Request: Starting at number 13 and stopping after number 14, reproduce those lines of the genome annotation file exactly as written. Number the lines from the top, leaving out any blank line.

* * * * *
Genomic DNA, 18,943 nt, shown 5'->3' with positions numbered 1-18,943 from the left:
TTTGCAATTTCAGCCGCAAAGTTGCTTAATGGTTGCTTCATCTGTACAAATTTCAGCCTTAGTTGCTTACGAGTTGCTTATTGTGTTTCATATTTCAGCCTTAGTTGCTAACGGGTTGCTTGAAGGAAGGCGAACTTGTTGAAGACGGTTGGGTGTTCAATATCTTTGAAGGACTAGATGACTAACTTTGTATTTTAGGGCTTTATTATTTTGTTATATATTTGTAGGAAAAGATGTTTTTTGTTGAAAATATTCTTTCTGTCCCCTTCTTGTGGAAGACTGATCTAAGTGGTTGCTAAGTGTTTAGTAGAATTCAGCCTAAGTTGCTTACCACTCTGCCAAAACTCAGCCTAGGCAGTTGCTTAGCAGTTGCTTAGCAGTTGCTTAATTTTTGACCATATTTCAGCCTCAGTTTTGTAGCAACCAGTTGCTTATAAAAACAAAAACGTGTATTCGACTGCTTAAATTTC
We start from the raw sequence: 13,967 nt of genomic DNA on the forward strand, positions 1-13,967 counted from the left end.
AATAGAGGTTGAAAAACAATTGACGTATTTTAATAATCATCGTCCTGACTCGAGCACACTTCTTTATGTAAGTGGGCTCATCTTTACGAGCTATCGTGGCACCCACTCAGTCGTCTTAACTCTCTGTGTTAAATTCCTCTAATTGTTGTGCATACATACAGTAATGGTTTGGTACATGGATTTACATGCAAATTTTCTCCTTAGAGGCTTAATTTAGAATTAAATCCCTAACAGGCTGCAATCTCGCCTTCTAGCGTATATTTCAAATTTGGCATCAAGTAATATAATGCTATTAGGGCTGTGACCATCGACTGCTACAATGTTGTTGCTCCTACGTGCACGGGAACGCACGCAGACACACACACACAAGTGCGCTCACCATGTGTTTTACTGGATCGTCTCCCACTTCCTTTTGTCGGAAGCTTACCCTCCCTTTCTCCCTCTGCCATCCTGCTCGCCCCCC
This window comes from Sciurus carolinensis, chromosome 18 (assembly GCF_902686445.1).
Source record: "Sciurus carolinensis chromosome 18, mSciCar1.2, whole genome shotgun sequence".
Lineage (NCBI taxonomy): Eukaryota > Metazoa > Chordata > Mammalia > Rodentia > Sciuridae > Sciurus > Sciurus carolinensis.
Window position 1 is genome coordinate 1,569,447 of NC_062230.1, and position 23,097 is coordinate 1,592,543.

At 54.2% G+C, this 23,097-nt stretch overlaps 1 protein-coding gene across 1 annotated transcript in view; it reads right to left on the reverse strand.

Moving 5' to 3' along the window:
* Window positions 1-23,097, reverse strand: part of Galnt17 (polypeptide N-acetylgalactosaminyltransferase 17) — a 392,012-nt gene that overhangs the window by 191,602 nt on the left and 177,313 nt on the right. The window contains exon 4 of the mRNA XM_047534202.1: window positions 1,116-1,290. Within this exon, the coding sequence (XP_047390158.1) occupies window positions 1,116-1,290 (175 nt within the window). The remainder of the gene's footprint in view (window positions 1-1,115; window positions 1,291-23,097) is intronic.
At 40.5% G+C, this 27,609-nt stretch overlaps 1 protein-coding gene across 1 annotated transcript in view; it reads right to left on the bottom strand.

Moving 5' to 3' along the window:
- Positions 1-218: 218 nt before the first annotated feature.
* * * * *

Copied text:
Moving 5' to 3' along the window:
- Positions 1-218: 218 nt before the first annotated feature.